for export from India or sale to State Government or manufacturing chemists;
(ii) the manufacture of manufactured drugs, not including manufacture of medicinal
opium or any other preparation containing manufactured drug from materials which
the maker is lawfully entitled to possess.


Section 15 to 40 sets out the penalties for offences under the Act. These offences are
essentially related to violations of the various prohibitions imposed under the Act
on the cultivation, production, manufacture, distribution, sale, import and export etc.
of narcotic drugs and psychotropic substances. All these offences are triable by
Special Courts and the punishments prescribed range from imprisonment from 10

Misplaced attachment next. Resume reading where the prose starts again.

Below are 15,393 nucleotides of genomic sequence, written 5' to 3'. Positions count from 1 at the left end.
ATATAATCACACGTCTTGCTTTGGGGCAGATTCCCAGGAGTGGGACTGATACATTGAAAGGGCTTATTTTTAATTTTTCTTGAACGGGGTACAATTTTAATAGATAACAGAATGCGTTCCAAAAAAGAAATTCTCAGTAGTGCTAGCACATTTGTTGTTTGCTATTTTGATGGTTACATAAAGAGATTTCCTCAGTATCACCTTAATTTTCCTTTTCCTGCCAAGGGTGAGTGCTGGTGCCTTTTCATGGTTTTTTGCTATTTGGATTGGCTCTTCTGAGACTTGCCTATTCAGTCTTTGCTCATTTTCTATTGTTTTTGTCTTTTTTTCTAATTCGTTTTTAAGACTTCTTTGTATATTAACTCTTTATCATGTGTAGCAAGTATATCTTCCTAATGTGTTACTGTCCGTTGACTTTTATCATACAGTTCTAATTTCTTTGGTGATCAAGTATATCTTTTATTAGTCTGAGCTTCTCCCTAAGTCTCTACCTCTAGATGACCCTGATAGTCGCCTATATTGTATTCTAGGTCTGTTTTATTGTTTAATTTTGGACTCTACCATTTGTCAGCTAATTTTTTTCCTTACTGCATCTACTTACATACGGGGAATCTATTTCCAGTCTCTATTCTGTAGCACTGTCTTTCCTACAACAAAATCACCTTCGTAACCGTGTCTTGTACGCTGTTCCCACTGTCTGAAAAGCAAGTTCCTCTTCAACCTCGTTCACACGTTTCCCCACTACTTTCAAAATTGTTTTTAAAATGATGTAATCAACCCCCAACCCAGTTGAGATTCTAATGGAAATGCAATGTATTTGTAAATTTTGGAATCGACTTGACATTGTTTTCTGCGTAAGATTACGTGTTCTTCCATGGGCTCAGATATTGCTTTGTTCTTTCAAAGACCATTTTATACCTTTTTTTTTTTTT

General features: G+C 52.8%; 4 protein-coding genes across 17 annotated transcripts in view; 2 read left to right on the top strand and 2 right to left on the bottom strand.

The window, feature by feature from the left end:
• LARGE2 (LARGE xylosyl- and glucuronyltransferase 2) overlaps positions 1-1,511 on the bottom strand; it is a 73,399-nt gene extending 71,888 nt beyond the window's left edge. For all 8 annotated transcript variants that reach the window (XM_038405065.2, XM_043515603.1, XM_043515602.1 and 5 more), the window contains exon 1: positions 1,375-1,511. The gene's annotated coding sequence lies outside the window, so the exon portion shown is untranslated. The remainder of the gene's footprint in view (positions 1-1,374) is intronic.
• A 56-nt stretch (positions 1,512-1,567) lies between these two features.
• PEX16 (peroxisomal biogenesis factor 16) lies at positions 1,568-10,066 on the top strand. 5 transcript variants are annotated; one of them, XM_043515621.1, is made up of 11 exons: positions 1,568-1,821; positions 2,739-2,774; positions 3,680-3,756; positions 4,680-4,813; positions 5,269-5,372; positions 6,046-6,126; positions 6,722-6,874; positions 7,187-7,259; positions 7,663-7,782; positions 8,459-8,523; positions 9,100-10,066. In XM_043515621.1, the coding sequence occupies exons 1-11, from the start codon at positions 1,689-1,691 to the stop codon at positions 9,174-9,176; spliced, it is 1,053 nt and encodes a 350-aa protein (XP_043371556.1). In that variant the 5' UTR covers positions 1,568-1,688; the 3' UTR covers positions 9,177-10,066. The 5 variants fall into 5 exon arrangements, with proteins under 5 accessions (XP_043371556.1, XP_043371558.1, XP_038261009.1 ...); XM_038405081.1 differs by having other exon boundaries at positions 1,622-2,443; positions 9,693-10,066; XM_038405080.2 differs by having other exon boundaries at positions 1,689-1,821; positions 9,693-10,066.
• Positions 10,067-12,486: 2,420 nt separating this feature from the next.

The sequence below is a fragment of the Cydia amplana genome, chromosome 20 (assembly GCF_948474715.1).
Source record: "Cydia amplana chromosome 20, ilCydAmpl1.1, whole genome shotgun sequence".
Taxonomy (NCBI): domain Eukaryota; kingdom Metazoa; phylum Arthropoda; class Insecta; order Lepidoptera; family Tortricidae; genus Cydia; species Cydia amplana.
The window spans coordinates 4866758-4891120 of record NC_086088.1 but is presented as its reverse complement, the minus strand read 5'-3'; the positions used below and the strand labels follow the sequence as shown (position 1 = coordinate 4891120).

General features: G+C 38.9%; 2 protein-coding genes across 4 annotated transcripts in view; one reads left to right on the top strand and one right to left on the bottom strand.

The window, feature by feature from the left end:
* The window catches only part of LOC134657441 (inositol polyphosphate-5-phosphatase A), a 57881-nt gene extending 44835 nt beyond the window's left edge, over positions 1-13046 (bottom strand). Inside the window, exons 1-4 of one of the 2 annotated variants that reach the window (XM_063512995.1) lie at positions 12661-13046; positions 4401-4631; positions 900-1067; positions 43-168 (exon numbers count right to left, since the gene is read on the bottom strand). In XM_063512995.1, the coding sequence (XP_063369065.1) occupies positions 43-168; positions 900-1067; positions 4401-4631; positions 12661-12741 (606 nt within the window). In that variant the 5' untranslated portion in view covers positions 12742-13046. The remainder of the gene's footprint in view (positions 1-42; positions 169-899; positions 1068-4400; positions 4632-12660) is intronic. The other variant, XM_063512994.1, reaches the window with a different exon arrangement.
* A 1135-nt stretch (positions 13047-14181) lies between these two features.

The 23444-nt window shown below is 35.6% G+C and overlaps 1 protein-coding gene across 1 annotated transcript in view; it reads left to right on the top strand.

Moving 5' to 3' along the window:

to 20 years for first offences to 15 to 30 years for any subsequent offences together
with monitory fines.The Act, however, makes a distinction between possession for
personal consumption and trafficking, the punishment for the former being limited to
between six months and one year only. The application of this provision is subject
to the qualification that the quantity of the drug involved in the offence should be a
small quantity as specified by the Central Government.


DRUG QUANTITY AND PUNISHMENT

Small quantity– Heroin 5mg, Opium 25mg, Morphine 5mg, Ganja 1000mg, Charas
100mg, Cocaine 2mg, Methadone 2mg, Amphetamine 2mg, LSD0 .002gm.
Punishment– Maximum of 6 months rigorous imprisonment or a fine up to Rs. 10,000 or
Both.
Commercial quantity– Heroin 250mg, Opium 2.5kgs, Morphine 250gms, Ganja 20kgs,
Charas 1kg, Cocaine 100gms, Methadone 50gms, Amphetamine 50mg, LSD 0.1gm
Punishment- Rigorous imprisonment from 10 years(min) to 20 years(max) & a fine from
Rs 1 lakh to 2 lakhs.


PROCEDURE OF ARREST IN NDPS ACT